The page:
Sunday, October 4, 2009

Autism now 1 in 91

In a completely expected move, the CDC announced today that the autism is now thought to affect 1 in 91 children in the US.

This finding is largely based on a new study that was published today in Pediatrics. In the study the researchers looked at the recent results of the National Survey of Children's Health and, after cleaning up the data, arrived at the figure of 110 out of 100,000 children aged 3 to 17 have a form of autism.

The CDC has confirmed, through media sources, that the most recent (and still unpublished) ADDM data agrees with this estimate.

This number should not come as a surprise to anyone as this change has been widely expected for a while now. What concerns me is the reaction from the CDC over this issue. There has been plenty of press coverage today with reports from the Huffington Post, New York Times, CNN, NPR, and many others.

But, if you looked at the CDC's web site earlier today, there was not a word of the announcement. If you looked at the press releases on their site you would see that "Fewer U.S. Schools Selling Less Nutritious Food and Beverages" but you wouldn't see anything about autism. I realize this is a minor nit-pick, but you would think that they would at least have a press release about it on the day of the announcement.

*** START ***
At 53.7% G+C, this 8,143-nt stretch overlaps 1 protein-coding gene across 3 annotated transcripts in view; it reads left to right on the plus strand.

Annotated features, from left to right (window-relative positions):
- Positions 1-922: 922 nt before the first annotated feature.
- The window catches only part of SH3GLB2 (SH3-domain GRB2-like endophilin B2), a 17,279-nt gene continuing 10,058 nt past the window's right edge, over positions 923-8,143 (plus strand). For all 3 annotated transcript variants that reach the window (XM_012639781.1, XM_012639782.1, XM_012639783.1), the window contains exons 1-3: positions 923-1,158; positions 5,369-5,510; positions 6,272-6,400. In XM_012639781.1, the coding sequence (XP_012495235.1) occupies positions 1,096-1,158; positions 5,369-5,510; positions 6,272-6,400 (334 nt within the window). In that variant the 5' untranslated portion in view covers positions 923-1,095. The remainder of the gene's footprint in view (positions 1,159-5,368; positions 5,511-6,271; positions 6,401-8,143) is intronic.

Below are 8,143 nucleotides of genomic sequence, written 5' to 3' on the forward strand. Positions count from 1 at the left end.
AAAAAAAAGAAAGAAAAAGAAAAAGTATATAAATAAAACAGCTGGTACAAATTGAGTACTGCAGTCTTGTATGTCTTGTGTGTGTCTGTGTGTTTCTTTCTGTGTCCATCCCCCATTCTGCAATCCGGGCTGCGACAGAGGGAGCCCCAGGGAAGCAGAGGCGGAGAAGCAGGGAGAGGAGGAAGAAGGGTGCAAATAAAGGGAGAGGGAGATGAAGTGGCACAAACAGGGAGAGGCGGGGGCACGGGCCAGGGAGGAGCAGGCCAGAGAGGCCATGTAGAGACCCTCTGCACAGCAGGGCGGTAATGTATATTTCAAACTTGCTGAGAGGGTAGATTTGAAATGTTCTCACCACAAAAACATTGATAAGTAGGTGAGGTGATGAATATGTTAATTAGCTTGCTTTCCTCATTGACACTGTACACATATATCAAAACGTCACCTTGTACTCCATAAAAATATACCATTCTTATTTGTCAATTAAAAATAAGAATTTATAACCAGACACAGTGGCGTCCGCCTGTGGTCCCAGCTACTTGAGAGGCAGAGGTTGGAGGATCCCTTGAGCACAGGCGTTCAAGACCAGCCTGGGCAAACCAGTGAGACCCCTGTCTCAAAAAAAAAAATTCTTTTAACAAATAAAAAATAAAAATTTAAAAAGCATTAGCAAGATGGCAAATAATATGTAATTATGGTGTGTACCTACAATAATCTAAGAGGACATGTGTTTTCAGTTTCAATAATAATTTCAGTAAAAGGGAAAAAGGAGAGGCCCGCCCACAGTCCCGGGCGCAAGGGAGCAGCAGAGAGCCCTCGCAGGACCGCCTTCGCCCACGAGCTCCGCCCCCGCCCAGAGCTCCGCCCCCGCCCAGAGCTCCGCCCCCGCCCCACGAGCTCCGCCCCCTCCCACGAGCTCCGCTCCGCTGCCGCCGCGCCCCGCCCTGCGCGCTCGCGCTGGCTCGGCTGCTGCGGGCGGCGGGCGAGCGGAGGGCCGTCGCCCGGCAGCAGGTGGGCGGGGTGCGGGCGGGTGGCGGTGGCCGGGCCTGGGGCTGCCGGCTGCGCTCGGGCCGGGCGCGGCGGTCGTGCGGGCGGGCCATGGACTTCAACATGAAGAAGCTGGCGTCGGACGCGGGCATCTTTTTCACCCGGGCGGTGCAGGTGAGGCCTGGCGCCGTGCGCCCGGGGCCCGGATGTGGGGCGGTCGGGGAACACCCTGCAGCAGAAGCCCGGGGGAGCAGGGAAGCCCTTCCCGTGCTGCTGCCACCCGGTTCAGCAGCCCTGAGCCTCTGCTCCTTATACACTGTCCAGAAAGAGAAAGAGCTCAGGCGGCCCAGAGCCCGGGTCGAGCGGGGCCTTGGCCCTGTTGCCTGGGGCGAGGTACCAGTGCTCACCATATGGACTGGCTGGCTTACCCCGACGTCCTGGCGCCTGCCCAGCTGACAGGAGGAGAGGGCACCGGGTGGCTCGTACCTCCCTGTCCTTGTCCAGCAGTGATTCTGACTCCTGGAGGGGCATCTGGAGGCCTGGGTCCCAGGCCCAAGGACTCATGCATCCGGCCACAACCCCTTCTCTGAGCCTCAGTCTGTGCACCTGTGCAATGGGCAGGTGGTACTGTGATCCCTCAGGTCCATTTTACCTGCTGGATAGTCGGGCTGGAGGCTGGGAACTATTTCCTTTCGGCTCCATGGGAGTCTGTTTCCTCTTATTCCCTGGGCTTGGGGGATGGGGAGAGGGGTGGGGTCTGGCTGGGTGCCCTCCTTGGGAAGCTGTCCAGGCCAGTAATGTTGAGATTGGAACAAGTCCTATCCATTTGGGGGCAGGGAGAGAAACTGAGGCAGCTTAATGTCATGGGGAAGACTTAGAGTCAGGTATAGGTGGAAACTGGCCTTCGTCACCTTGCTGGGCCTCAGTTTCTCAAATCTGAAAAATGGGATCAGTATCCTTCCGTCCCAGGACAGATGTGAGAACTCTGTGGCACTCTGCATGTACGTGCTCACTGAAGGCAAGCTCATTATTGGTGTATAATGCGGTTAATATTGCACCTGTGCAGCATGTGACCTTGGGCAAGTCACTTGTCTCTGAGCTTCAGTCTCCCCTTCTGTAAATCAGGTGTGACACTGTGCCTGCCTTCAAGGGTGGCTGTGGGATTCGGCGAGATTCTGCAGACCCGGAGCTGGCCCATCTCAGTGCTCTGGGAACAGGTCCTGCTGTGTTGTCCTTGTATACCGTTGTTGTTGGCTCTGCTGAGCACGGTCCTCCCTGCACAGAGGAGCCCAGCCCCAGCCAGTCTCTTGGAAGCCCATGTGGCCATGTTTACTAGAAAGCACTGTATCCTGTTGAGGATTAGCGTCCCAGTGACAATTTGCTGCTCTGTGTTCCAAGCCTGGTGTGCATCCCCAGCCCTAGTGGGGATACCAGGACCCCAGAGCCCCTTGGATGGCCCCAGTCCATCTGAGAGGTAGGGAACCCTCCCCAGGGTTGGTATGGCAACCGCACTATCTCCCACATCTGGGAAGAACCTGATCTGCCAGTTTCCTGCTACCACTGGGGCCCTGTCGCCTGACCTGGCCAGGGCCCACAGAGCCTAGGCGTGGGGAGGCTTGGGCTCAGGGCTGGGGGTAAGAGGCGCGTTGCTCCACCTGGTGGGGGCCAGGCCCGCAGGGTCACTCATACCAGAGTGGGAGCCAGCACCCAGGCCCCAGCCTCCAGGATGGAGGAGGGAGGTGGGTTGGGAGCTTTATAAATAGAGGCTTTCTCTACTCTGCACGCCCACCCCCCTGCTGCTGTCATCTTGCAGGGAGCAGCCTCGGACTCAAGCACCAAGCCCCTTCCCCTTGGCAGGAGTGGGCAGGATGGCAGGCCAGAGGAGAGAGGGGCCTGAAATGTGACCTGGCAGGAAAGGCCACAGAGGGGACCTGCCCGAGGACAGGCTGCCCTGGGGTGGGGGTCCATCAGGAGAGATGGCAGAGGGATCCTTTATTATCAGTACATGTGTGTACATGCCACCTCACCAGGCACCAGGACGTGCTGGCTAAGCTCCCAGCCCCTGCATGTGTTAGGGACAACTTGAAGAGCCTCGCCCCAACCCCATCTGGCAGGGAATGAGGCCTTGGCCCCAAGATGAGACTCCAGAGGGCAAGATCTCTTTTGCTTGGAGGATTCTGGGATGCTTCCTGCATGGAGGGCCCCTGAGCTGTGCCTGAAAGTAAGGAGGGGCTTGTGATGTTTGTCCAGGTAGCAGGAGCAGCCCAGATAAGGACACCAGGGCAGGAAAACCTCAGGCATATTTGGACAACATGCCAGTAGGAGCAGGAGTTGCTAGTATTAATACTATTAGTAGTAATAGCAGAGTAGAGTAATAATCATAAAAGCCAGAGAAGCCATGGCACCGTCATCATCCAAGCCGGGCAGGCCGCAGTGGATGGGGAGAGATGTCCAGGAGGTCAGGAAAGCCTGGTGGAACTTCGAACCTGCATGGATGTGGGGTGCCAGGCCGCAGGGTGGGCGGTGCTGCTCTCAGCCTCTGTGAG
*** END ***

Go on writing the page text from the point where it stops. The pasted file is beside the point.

Minor points aside, what really concerns me are comments like the ones attributed to Dr. Thomas Insel, the director of the National Institute of Mental Health and head of the Interagency Autism Coordinating Committee -
"The concern here is that buried in these numbers is a true increase," said Dr. Thomas Insel, director of the National Institute of Mental Health. "We're going to have to think very hard about what we're going to do for the 1 in 100."
He is concerned that, buried in a 60 percent increase, there might be a true increase? First it was 1 in 500, then 1 in 250, then 1 in 166, then 1 in 150, and now 1 in 91 and we are still debating about whether there is a true increase?

The prevalence of a profound disorder like autism increases by 500 percent over a twenty year period and the head of two major governmental agencies charged with addressing the problem needs to "think very hard" about what to do and wonders if the rate is really going up?

I guess the real question here is why the CDC and the US Government aren't doing everything in their power to find answers to some of the most basic questions about autism. These questions have have been asked for over a decade and it is long past for them to be answered.

Are we going to have to wait another few years and hear the same excuses when the rate of autism is approaching two percent?

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